- Representativeness is the tendency to stereotype or assume a small sample is representative of a larger group. This heuristic explains why the success of one social media company can lead to gains in the stocks of other companies in the sector.
- Overconfidence is found in many aspects of life. Most of us would say we are a better than average driver but just half of us can really be better than average. Many of us are overconfident in our ability to drive and in our ability to select stocks.
These heuristics explain much of the behavior we see in the stock market. For example, anchoring and herding, explain why trends develop in the markets.
Chart patterns can also be explained by heuristics. The head and shoulders pattern is one example.
The left shoulder (LS on the chart) and the head (H) are parts of a normal uptrend where prices move higher and then pullback before moving to new highs. As we saw, trends result from herding and anchoring. The right shoulder in the head and shoulders pattern (RS in the chart) requires traders to reevaluate their beliefs. Buyers at the neckline (NL) had expected new highs. When they don’t see the uptrend continue and prices fall back to the neckline, loss aversion develops and some will sell rather than risk a loss. These tend to be the better traders.
Heuristics also explain a rectangle pattern which consists of prices bouncing between support and resistance. Traders buy when they believe prices are too low (the support level at the lower edge of the rectangle) and sell when they think prices are too high (seen as resistance at the upper end of the rectangle).
Here we see availability bias and representativeness. Traders want to buy low and sell high and as a large number of traders take action based on their beliefs about whether prices are high or low, we see chart patterns form. Chartists, traders relying on charts, are acting on availability bias and remembering the limited sample of patterns that worked, ignoring the sample of patterns that failed which is most likely larger. They believe the small number of patterns they have seen are representative of the market and buy when prices hit the lower bound of the rectangle, planning to sell at the upper bound.
As these chart patterns demonstrate, behavioral finance is more than a theory. There are practical implications for traders. It’s possible to study the detailed literature in the field to identify the most common biases identified by researchers. Traders can then develop strategies to overcome these biases in their personal trading.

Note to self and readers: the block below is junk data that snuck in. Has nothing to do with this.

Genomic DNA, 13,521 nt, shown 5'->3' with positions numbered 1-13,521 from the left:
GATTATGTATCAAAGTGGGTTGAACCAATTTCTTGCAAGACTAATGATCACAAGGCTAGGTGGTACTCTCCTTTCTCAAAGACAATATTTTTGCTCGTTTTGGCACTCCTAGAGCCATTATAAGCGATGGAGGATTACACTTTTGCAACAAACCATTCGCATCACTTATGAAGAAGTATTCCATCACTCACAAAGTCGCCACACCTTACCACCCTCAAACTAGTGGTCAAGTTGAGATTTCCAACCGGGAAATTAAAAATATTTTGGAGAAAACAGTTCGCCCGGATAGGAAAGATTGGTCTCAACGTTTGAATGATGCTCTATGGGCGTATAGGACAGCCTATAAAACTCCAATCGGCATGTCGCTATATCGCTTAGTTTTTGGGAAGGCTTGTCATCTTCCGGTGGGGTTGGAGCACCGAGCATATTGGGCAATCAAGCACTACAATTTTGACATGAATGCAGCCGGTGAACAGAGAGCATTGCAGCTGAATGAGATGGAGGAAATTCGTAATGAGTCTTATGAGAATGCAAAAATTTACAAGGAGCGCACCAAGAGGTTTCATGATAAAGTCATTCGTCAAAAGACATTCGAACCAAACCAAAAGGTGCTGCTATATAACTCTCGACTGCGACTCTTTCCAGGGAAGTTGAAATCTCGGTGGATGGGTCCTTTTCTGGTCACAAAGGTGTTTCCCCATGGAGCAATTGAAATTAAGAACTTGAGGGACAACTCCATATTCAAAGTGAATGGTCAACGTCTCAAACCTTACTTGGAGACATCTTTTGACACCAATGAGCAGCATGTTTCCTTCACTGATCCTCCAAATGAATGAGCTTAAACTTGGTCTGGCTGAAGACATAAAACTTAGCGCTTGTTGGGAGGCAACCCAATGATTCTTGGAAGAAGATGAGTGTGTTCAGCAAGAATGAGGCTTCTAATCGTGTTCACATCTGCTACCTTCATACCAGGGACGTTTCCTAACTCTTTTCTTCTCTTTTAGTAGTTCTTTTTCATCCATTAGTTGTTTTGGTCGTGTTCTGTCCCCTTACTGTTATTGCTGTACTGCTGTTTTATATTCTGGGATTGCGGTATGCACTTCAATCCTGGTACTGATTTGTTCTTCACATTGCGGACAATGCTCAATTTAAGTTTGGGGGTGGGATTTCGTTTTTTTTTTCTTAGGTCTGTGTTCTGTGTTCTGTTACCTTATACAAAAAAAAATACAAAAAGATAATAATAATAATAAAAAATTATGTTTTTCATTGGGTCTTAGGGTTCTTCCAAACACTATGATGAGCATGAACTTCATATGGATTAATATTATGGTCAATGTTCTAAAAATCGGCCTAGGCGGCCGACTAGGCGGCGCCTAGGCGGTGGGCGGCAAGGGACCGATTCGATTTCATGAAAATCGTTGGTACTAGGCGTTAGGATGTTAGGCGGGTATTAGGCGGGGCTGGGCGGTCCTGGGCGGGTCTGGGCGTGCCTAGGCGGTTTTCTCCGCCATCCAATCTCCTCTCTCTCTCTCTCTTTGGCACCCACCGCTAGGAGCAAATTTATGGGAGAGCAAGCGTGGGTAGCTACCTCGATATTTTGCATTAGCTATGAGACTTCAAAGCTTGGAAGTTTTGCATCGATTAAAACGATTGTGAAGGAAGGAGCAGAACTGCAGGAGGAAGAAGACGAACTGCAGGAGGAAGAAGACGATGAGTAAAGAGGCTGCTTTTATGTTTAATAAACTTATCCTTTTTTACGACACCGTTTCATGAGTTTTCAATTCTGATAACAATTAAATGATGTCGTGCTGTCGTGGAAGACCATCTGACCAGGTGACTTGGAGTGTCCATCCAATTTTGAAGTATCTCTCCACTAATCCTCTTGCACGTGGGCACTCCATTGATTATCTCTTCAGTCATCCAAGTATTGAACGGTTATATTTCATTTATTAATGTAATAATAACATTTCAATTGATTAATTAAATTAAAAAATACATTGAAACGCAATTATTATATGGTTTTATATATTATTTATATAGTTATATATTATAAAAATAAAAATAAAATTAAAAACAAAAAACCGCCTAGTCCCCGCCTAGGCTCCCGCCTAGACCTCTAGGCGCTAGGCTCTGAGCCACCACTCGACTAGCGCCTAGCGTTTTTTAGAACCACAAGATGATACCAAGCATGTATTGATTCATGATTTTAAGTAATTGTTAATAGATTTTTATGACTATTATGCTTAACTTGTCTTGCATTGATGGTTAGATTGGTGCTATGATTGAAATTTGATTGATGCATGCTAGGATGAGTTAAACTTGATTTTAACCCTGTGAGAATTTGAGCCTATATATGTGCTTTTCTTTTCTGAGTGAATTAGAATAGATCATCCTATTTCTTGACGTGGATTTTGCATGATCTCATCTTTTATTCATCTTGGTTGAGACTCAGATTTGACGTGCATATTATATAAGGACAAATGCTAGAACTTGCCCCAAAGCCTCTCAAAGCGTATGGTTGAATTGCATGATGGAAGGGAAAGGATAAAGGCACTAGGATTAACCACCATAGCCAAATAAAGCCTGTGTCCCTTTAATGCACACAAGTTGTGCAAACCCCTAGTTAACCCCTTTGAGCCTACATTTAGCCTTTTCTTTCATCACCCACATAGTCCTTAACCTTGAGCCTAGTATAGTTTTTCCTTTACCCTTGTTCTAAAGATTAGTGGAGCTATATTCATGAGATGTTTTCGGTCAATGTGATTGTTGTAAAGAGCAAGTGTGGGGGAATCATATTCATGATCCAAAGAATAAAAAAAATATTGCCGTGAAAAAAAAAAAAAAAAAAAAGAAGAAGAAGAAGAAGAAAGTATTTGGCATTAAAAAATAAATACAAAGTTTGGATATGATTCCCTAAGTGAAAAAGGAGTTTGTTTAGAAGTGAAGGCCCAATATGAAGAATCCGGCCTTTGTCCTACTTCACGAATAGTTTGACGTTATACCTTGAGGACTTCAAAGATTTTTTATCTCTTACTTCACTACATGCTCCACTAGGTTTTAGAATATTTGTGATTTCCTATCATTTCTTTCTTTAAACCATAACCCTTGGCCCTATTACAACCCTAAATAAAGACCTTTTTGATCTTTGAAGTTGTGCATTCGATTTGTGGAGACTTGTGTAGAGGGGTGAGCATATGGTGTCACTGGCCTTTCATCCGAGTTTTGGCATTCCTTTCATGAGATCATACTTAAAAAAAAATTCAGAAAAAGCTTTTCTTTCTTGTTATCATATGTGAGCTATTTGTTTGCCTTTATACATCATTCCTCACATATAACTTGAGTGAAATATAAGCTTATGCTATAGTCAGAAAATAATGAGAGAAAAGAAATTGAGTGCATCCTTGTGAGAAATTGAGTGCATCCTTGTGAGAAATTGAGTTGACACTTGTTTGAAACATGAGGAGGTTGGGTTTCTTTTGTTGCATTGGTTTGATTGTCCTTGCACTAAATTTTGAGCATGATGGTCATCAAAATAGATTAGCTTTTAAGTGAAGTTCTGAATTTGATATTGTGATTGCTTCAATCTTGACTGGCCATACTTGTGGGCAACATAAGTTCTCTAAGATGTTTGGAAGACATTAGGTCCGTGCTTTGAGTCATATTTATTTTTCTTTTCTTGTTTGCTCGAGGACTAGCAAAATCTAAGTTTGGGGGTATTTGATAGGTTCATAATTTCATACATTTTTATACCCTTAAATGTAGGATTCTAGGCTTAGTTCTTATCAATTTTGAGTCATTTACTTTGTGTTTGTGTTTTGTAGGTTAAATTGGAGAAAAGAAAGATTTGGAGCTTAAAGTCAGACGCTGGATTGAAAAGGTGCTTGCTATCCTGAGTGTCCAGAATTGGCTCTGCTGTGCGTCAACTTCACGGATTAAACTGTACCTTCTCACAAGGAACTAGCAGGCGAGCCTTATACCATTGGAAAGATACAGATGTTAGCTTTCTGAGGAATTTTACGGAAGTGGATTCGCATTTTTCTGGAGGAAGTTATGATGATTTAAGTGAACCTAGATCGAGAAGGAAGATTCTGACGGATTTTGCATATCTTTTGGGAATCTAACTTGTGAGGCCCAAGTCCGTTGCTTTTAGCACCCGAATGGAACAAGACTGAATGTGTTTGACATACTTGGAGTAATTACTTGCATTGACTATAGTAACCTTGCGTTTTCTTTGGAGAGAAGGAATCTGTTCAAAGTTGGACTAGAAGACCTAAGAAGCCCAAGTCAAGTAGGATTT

Among the most important findings of behavioral finance is the problem of loss aversion, the finding that losses have a greater psychological impact on traders than wins. This explains the practice of averaging down where traders add money to losing positions, hoping to avoid a loss by reducing their cost basis on the position. This can also be thought of as “throwing good money after bad.” Loss aversion can explain why it is so difficult to let winners run even though that is one of the most important strategies successful traders highlight. Traders worry that the gain will become a loss and to avoid the pain of a loss they may sell with a small gain rather than allowing their profits to grow.
Other traders study behavioral finance hoping to develop insights into how the majority of traders are likely to react to different market events. They believe they can gain an edge in the markets if they know how other traders will act. This is possible, but this could also be an example of overconfidence and could lead to failure in a different way. This demonstrates one of the problems inherent to trading – traders need new ideas but they need to understand the limits of what they can do. Sometimes the crowd is right and that’s why trends occur. Being a contrarian because you recognize herding could mean missing the trend. Success most likely lies somewhere between herding and overconfidence.